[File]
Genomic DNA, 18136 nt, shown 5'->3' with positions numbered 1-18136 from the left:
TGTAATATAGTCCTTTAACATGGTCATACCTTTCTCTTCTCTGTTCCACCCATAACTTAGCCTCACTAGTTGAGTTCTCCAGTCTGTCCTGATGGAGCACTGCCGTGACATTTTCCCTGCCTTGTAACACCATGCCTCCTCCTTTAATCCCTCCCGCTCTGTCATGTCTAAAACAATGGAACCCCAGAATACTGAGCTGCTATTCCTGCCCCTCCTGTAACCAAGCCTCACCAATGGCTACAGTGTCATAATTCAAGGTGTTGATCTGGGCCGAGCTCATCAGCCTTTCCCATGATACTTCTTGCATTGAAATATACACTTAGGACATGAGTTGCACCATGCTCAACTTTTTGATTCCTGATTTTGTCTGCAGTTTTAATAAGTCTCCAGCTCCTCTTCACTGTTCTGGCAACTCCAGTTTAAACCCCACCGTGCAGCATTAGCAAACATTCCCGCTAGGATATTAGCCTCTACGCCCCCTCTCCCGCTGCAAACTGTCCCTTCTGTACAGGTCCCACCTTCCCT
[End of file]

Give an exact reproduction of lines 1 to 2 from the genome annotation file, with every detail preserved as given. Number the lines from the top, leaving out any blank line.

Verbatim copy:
Genomic DNA, 18136 nt, shown 5'->3' with positions numbered 1-18136 from the left:
TGTAATATAGTCCTTTAACATGGTCATACCTTTCTCTTCTCTGTTCCACCCATAACTTAGCCTCACTAGTTGAGTTCTCCAGTCTGTCCTGATGGAGCACTGCCGTGACATTTTCCCTGCCTTGTAACACCATGCCTCCTCCTTTAATCCCTCCCGCTCTGTCATGTCTAAAACAATGGAACCCCAGAATACTGAGCTGCTATTCCTGCCCCTCCTGTAACCAAGCCTCACCAATGGCTACAGTGTCATAATTCAAGGTGTTGATCTGGGCCGAGCTCATCAGCCTTTCCCATGATACTTCTTGCATTGAAATATACACTTAGGACATGAGTTGCACCATGCTCAACTTTTTGATTCCTGATTTTGTCTGCAGTTTTAATAAGTCTCCAGCTCCTCTTCACTGTTCTGGCAACTCCAGTTTAAACCCCACCGTGCAGCATTAGCAAACATTCCCGCTAGGATATTAGCCTCTACGCCCCCTCTCCCGCTGCAAACTGTCCCTTCTGTACAGGTCCCACCTTCCCT